Well, I've had some good ideas in my day, but apparently moving my blog to a professional-ish website wasn't one of them. I thought that I would take my writing more seriously if I had something a little fancier, the same way I keep promising that if we completely re-landscape the backyard, I'll actually sit outside.
Here's the truth about my attempt at a personal website. My favorite quote is by Ben Franklin: "If you would not be forgotten as soon as you are dead, either write things worth reading or do things worth writing." So the goal with my new site was to write things worth reading; presumably, doing things worth writing would come later. Seems straight-forward, right? Problem is, it takes an awful lot of self-confidence to say, "This thing that I just wrote is worth reading." I've definitely written a few things that I love, but how can I stare at a blank blog page and tell myself to write something that people will like. That kind of pressure does not produce quality writing, I'll tell you that much. It produces months-long writer's block, is what it produces. Couple that with this lovely bit: the first strangers I told the name of my site to all thought that the site was for book reviews. Having to say, out loud, that I thought my own writing was worth reading...well, I don't have that kind of moxie. Maybe someday. But not now.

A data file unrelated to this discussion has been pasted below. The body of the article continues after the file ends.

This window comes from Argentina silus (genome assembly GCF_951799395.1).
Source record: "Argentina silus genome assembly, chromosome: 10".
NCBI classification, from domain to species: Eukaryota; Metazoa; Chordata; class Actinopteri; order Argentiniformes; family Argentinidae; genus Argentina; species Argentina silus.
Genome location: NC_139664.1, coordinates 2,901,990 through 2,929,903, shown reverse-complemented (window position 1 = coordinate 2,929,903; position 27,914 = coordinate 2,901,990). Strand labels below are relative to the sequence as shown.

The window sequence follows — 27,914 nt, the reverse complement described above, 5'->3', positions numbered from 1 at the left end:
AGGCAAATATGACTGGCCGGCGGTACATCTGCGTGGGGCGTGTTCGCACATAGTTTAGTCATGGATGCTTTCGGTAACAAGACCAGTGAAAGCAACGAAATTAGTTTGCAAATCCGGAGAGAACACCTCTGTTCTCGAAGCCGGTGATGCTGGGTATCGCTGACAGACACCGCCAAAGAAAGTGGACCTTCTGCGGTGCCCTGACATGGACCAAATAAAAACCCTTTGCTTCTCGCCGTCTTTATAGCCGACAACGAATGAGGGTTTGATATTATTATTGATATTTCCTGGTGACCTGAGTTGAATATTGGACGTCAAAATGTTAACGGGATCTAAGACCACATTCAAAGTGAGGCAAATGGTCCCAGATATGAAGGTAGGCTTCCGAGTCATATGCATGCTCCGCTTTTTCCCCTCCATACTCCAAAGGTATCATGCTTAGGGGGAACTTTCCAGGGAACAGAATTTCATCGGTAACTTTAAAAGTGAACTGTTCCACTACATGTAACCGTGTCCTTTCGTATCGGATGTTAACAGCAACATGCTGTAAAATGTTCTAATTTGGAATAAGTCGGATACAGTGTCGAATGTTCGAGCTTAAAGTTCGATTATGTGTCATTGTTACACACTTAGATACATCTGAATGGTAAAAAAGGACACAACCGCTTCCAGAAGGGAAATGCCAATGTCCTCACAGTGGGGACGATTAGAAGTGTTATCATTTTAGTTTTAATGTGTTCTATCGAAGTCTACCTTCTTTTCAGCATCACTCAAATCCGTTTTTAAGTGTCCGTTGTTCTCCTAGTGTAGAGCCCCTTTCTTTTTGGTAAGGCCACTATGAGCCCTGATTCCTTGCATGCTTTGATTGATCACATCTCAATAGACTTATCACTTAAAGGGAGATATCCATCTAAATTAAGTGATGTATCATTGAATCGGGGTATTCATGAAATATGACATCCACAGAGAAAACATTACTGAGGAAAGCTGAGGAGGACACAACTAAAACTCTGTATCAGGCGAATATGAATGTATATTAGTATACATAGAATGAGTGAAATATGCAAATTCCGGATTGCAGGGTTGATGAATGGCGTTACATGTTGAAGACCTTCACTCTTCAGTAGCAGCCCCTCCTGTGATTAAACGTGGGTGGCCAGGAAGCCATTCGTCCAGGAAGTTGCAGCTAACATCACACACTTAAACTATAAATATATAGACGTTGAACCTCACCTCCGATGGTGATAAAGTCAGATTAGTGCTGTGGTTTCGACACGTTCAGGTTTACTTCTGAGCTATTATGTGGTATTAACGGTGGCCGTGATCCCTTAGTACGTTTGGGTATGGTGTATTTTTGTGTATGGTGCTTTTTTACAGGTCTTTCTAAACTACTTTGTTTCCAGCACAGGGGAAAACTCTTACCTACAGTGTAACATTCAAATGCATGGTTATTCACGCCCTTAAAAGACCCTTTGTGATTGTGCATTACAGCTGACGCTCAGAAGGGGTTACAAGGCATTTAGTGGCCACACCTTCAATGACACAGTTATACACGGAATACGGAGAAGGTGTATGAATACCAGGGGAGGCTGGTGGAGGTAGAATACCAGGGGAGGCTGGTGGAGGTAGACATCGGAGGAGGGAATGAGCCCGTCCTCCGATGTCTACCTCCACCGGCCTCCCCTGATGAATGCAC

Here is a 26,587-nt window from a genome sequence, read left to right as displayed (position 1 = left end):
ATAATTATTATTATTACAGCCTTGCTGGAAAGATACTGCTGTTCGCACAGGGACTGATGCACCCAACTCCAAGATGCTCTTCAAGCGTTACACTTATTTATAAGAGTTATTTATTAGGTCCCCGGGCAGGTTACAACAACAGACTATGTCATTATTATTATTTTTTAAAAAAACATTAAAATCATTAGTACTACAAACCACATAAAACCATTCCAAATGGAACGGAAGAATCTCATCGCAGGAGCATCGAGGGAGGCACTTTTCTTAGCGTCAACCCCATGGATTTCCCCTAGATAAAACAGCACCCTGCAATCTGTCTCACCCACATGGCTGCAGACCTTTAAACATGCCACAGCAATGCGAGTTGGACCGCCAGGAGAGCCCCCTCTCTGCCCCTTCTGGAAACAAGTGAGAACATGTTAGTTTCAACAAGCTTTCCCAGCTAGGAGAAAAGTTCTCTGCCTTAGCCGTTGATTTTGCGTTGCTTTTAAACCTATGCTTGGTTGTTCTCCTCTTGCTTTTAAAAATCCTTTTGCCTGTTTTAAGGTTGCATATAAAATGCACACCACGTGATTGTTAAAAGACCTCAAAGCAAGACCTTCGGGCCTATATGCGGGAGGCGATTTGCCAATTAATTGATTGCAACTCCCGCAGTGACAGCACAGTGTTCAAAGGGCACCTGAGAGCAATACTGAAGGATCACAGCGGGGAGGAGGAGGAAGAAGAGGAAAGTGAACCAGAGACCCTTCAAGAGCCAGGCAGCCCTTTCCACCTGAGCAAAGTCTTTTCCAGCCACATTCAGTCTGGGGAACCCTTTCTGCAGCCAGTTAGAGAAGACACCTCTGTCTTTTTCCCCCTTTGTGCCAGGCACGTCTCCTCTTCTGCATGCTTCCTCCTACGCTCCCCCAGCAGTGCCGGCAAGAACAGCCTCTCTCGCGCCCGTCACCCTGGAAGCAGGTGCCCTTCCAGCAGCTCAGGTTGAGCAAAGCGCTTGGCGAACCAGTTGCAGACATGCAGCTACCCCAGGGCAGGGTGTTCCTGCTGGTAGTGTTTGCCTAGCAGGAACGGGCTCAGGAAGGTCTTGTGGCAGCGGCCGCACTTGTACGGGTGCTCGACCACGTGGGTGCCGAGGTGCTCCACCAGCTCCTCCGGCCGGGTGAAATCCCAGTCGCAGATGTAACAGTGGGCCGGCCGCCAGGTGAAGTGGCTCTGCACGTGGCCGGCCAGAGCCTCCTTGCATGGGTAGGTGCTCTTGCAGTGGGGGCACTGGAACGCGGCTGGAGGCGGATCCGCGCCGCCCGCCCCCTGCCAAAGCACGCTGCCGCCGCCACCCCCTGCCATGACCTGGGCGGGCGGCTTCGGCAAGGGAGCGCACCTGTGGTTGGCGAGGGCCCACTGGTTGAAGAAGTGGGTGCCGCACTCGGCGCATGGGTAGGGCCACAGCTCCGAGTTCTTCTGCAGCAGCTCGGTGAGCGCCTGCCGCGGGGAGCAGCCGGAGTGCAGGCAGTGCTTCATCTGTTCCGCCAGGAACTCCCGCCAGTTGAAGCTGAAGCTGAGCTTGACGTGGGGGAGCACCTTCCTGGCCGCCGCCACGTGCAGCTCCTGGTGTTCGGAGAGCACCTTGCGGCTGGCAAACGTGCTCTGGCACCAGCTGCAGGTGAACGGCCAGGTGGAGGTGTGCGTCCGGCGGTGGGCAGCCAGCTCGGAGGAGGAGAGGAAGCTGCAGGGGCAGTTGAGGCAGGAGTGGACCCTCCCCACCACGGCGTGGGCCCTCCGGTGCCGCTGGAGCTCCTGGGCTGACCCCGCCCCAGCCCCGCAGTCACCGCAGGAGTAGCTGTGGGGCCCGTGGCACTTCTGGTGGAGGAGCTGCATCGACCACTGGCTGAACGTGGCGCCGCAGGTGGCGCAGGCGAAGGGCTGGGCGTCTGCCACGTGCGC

So I'm back. I brought over the 40 or so posts I made over the last year--the formatting's kind of funky, especially with photos, but whatever. I want to go back to writing about my life and my kids and my opinions on reality tv shows and my endless deliberations on what major to pick (yeah, I'm not making a compelling case for continued reading here, am I?) Most of all, I want to go back to the pressure-free environment, where everything I write does not have to be worth reading. Strangely, I produce my best stuff that way.